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We’ll get there, Deloitte, honest…

When you sign up for the nine-day Deloitte Ride Across Britain, from Land’s End to John o’Groats, you need to be prepared to train for it, and to make sure you’re on track you have to fill in a progress report type thing. That was emailed to me a few weeks ago, but I’ve put off filling it in because… I’m not quite there yet.

A bit like last year, when we – hubby and I – were training for just the four days of riding across Scotland, this time round we’re training for three days. If you don't want to do the whole challenge in one go, it's now split as a six-day England leg, Land’s End to Edinburgh, and a three-day Scotland leg, Edinburgh to John o’Groats.

(Quick recap: in 2017 we started in Land’s End and had to pull out in Penrith; last year we started in Penrith and rode to Edinburgh but again had to pull out; this year we’re starting again where we left off – third time lucky.)

Deloitte RAB Scotland!

So, after training last year for ‘just four days’, this year it's ‘only three days – how hard can it be?’. We've certainly been out there, getting the miles in, and the hills in, in the rain and the sun, but we possibly haven't done quite enough, yet.

Riders – certainly those doing the full nine days – are (strongly) encouraged to complete at least one 80+ miler ahead of the event (for some riders the first day, from Land’s End to Okehampton, is the first time they've ridden 100 miles in a day). We’ve done a few 60-milers, and got to 84 once, but we really ought to be doing that kind of mileage more regularly. 

It's also wise to have ridden some back-to-back rides. Long rides. And we haven't. (Our commutes probably don't count – even if the homeward journey has horrible Hinton Hill at the end.) 

It’s not that we don’t want to – the idea really appeals. I frequently flick through my lovely Lost Lanes West book and feel inspired by Jack Thurston’s words and pics to ride off down leafy country lanes, stop for lunch in a nice old pub, book a room in a quaint B&B…

It’s just that the usual things get in the way: chores, children, dog, garden, other people’s demands. 

Another problem is that, in our heads we think we can do it. We’ve done five hard days before. We did one long day last year. We can keep turning the pedals. It's only three days…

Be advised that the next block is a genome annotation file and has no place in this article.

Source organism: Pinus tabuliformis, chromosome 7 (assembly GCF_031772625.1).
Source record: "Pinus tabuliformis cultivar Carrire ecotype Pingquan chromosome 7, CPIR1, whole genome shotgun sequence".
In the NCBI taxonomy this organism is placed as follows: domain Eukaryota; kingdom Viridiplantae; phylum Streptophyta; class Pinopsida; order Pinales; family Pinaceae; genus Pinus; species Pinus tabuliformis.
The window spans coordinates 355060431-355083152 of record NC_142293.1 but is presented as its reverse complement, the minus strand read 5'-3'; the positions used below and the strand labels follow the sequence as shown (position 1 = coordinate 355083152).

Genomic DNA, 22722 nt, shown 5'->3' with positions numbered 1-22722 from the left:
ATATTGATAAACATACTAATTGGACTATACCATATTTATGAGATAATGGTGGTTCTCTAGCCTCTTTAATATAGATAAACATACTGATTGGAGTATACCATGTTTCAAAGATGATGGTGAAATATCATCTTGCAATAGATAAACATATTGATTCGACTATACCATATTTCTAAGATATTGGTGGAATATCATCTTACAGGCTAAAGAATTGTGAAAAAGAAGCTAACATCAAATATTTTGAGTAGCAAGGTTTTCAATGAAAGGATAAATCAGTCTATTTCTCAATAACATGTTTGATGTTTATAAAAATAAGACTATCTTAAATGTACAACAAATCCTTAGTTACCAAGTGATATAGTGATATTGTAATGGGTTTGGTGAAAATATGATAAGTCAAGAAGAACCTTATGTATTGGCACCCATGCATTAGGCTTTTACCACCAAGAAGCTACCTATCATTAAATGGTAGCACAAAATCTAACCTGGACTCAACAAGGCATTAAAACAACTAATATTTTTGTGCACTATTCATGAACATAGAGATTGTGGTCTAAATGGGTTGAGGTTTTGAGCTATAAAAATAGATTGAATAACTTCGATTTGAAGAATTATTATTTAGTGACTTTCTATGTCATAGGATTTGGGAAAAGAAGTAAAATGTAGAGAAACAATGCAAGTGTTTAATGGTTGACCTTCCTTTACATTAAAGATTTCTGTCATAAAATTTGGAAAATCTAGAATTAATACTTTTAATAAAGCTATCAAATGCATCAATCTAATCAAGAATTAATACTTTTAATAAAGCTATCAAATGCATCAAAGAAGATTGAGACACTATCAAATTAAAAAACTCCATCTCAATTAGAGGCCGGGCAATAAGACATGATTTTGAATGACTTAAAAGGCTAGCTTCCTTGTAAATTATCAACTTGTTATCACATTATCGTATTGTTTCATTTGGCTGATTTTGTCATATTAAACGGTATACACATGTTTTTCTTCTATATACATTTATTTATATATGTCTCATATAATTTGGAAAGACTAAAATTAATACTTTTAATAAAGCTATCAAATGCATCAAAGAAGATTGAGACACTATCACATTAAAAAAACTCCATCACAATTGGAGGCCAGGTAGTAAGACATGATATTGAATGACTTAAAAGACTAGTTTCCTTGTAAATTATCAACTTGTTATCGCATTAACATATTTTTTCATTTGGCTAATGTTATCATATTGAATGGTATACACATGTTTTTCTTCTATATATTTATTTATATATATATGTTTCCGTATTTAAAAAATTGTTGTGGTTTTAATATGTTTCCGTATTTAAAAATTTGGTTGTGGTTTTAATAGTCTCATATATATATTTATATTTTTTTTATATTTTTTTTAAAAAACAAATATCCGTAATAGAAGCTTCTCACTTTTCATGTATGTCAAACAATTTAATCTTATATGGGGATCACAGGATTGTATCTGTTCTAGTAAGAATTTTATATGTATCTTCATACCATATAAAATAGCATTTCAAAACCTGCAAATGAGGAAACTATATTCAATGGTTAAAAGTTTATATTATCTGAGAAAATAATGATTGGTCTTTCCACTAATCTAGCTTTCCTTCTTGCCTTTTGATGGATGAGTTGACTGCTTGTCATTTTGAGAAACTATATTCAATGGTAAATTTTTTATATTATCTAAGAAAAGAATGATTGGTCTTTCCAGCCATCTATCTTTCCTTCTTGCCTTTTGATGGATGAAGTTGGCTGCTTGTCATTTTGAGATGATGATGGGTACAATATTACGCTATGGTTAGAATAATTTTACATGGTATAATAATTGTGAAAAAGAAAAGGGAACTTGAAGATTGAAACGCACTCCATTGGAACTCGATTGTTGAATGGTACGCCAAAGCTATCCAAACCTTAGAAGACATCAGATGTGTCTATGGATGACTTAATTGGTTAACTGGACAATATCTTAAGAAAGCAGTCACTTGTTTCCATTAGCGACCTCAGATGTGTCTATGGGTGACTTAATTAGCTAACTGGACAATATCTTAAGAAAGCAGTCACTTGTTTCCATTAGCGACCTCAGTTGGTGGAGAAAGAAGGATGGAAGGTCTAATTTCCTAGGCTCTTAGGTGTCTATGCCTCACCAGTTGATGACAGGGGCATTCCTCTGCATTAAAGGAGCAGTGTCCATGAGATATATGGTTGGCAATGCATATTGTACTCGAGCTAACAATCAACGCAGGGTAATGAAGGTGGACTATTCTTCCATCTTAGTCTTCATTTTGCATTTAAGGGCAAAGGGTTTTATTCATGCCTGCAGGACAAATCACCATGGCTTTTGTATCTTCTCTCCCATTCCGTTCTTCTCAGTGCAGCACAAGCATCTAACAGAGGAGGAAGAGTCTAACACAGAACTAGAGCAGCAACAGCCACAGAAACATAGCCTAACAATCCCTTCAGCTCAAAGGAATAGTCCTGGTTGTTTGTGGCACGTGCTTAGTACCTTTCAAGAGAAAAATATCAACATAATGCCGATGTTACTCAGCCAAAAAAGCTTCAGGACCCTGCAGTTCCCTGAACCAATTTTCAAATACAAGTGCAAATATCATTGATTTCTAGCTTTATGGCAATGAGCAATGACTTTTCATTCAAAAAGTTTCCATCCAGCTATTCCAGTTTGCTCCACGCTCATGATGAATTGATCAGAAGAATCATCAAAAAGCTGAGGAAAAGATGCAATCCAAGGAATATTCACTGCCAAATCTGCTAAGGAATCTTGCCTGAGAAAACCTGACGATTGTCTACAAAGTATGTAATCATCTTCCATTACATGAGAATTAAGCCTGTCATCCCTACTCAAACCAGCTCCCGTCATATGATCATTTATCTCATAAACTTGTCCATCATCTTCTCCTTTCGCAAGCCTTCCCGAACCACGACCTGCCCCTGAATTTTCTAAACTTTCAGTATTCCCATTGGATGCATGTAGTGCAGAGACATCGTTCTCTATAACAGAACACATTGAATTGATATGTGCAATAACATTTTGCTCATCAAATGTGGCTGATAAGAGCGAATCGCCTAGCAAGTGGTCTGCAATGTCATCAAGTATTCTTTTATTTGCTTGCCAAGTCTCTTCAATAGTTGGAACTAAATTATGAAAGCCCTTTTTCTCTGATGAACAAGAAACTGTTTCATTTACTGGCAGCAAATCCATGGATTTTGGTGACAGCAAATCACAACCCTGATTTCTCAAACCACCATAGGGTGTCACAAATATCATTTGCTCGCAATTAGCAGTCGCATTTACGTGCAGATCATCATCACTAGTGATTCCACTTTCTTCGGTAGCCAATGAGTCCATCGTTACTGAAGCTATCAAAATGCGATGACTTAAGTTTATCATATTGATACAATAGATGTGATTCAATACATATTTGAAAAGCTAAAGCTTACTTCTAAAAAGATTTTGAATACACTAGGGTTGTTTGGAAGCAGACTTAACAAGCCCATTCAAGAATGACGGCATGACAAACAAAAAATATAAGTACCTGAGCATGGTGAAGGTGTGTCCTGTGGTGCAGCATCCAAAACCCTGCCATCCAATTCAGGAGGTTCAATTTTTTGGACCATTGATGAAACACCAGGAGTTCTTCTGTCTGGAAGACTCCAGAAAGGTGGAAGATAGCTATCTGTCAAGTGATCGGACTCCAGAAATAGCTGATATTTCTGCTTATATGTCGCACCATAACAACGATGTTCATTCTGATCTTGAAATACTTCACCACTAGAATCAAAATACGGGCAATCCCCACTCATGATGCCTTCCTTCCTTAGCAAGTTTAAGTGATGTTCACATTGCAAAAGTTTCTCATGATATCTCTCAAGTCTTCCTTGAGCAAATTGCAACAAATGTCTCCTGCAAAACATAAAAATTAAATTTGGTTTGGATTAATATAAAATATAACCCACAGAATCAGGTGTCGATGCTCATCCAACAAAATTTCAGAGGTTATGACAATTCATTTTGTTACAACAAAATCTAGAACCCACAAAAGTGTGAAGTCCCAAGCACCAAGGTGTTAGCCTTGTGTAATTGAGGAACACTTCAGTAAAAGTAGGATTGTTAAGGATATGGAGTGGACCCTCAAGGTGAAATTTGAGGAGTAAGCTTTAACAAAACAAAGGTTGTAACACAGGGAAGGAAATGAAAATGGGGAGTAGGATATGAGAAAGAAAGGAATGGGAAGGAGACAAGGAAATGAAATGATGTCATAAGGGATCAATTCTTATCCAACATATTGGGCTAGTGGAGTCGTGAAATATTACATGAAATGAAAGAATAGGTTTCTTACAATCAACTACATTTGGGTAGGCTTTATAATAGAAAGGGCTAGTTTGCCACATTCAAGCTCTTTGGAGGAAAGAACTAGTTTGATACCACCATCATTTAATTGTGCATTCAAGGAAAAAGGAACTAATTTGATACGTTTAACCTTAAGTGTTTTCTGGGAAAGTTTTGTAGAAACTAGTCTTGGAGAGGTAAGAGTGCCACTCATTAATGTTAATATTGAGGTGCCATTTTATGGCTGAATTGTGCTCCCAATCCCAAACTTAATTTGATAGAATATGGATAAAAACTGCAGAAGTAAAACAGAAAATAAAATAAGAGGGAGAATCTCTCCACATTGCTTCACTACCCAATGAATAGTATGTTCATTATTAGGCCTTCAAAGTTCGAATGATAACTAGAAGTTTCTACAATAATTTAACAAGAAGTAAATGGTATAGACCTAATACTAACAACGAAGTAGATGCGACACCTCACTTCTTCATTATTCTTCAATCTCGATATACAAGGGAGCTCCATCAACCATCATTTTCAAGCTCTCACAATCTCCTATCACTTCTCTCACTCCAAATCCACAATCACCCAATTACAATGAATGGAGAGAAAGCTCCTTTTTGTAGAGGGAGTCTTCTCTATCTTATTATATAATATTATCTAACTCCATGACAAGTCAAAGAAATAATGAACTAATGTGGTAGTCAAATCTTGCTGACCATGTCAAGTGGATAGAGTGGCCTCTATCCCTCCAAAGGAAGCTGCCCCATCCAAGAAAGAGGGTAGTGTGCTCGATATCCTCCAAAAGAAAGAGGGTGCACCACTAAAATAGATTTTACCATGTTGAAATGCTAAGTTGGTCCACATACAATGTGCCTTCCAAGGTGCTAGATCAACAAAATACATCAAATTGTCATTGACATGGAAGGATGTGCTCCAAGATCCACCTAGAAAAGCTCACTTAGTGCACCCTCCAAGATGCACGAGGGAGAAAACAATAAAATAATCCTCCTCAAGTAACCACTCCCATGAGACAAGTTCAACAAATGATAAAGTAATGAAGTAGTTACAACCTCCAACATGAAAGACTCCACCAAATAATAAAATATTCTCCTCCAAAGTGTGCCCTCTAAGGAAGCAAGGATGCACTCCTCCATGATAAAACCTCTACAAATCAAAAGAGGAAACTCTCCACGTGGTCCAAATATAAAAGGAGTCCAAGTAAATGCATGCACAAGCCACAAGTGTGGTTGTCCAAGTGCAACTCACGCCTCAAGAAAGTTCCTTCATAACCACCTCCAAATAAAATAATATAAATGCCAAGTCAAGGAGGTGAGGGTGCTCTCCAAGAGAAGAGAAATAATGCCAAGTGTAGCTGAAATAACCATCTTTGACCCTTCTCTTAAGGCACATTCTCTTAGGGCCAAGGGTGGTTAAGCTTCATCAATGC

We’ve got a couple of strategies – though they’re slightly at odds. One is, do hills. It's quite hard not to where we live. We’ve got a 20ish-mile route up and down the hills around Bath, totting up something like 2,000-2,500ft of climbing. That’s almost Cornwall levels!

My preferred strategy is to go on longer rides to nice places. Be tempted to get on my bike not just to put in the miles, or get up the hills, but to enjoy the ride.

Occasionally, the two have collided: a 45-mile ride on lovely lanes through pretty villages to Bruton and back also involved 4,500ft of climbing (and some huge views). 

Brutal to Bruton.jpg

Actually, there’s a third strategy… go slow, turn the pedals, enjoy the ride. The furthest we’ve ridden so far is to Salisbury and back, down the lovely Wylye valley (again). It coincided with hubby’s Cannondale needing a new back wheel, so he rode his Kinesis G2 gravel bike. Comfy tyres, slower paced, sarnies by the cathedral, cakes in Wilton… It poured with rain on the way home, but it was relaxed and thoroughly enjoyable. I don’t even think our average speed was down by that much.

Don't get me wrong, I love a fast descent and whizzing along on the flat with a tailwind, though it's usually a headwind – I even like the challenge of a steep climb – but sometimes it's nice to go slow.

Just last weekend, for example, our daughter Izzy was home and keen to join us on our regular 30-mile Longleat loop. It’s the first time she’s been on a bike for about three years, and the first time in about 10 years she’s ridden just for pleasure. (She might argue it wasn’t all pleasure.) Our average speed dropped to about 10mph, but as we pootled along we chatted, we looked at the scenery, we stopped for drinks and food… (though not the coffee and cake we’d planned to have at Longleat – cyclists aren’t welcome in the cafe unless they’ve paid the £30-odd entry fee).